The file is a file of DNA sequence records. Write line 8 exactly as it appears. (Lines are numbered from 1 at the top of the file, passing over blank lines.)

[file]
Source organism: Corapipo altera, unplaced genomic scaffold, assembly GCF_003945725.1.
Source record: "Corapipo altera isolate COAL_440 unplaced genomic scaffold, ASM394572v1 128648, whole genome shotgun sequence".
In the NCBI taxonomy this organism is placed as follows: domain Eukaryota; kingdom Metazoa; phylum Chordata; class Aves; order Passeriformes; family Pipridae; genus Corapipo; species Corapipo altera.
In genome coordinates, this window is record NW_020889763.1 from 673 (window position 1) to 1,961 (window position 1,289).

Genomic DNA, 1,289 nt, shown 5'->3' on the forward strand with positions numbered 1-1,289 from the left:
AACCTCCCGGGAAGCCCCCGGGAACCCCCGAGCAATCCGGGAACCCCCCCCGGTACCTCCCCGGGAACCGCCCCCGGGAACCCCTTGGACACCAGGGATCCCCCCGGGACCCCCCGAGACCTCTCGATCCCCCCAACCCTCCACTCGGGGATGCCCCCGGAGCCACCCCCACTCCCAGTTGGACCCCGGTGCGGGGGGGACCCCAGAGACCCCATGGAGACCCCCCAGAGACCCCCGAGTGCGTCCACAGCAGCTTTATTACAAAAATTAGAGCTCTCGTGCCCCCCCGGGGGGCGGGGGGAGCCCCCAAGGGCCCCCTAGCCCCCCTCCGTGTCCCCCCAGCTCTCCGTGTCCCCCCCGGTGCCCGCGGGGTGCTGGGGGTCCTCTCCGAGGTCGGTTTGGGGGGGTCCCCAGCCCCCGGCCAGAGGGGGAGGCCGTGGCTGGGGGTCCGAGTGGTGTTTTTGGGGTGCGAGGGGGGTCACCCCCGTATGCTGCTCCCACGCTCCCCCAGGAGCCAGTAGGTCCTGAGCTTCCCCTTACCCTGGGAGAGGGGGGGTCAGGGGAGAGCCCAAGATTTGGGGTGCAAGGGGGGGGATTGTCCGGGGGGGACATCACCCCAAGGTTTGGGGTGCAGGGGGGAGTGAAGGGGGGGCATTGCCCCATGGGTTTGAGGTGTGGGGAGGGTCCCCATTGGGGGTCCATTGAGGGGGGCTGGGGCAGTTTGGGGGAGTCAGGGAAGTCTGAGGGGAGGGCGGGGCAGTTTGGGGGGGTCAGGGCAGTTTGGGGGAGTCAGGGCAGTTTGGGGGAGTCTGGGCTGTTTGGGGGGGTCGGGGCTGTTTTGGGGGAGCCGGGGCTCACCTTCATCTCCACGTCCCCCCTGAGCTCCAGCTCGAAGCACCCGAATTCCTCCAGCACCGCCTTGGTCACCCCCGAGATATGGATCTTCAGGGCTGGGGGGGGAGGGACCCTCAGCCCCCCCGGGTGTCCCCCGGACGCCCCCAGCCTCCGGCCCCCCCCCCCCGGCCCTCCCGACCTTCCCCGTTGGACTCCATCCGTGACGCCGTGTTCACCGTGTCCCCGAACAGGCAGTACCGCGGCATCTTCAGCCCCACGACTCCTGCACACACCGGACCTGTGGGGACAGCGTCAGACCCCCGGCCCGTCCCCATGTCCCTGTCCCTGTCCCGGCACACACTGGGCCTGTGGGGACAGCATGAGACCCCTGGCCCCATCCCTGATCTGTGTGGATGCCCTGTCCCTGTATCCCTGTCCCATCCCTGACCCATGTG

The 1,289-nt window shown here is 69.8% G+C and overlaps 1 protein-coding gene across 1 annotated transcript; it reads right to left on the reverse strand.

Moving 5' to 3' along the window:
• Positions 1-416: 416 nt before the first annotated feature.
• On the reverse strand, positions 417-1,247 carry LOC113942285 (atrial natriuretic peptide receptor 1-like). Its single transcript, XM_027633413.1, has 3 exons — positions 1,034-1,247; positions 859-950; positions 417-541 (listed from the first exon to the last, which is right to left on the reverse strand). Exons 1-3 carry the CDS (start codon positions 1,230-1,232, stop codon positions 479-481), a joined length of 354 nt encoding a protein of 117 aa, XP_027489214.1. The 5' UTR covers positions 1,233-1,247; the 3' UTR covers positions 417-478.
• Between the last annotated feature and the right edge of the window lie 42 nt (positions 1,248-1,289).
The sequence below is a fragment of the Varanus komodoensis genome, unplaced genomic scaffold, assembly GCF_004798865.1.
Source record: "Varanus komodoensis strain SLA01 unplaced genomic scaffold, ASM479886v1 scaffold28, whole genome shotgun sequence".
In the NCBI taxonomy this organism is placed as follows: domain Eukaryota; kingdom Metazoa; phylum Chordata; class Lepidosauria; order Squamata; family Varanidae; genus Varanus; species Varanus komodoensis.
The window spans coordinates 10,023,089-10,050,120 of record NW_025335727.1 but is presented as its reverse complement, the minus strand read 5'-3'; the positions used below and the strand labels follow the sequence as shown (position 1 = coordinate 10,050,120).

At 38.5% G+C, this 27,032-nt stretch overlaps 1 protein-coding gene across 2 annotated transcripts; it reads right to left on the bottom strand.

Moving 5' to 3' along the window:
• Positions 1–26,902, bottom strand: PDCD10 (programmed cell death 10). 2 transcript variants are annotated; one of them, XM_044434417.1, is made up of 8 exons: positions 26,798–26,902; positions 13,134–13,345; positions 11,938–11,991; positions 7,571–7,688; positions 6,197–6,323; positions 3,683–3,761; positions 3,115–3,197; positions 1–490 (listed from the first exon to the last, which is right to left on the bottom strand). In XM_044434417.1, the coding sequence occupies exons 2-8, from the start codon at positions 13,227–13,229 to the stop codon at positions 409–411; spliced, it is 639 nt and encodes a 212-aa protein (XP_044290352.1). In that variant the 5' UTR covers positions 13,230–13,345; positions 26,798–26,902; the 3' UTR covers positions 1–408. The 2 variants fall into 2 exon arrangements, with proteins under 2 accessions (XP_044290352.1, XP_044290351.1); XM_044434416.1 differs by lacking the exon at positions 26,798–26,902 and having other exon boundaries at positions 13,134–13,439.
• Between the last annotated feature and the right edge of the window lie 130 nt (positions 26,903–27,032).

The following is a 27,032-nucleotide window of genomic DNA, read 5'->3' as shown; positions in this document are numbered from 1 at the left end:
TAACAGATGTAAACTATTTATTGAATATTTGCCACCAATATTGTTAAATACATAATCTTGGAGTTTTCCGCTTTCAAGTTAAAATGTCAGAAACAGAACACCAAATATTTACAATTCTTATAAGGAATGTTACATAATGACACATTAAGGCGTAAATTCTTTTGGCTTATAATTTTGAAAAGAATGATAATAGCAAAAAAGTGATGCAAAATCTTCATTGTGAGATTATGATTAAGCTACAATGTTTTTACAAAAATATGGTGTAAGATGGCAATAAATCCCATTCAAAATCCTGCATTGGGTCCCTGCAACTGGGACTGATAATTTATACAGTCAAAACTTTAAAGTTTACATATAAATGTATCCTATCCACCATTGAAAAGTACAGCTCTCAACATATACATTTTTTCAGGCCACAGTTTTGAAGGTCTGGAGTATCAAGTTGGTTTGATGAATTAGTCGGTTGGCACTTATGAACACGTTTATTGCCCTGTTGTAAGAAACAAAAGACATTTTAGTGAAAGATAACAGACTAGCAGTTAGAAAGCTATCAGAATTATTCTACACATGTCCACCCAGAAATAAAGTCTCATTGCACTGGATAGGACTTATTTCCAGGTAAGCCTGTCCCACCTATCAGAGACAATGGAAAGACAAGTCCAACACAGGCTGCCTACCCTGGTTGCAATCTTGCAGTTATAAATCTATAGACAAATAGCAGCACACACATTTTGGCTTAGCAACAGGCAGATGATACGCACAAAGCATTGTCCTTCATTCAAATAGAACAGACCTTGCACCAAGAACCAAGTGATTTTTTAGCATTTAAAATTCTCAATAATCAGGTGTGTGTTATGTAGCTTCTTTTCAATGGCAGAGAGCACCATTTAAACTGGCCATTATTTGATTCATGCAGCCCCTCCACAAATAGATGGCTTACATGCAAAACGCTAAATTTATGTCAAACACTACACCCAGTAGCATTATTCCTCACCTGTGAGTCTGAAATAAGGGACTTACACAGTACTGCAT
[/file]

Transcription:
Moving 5' to 3' along the window: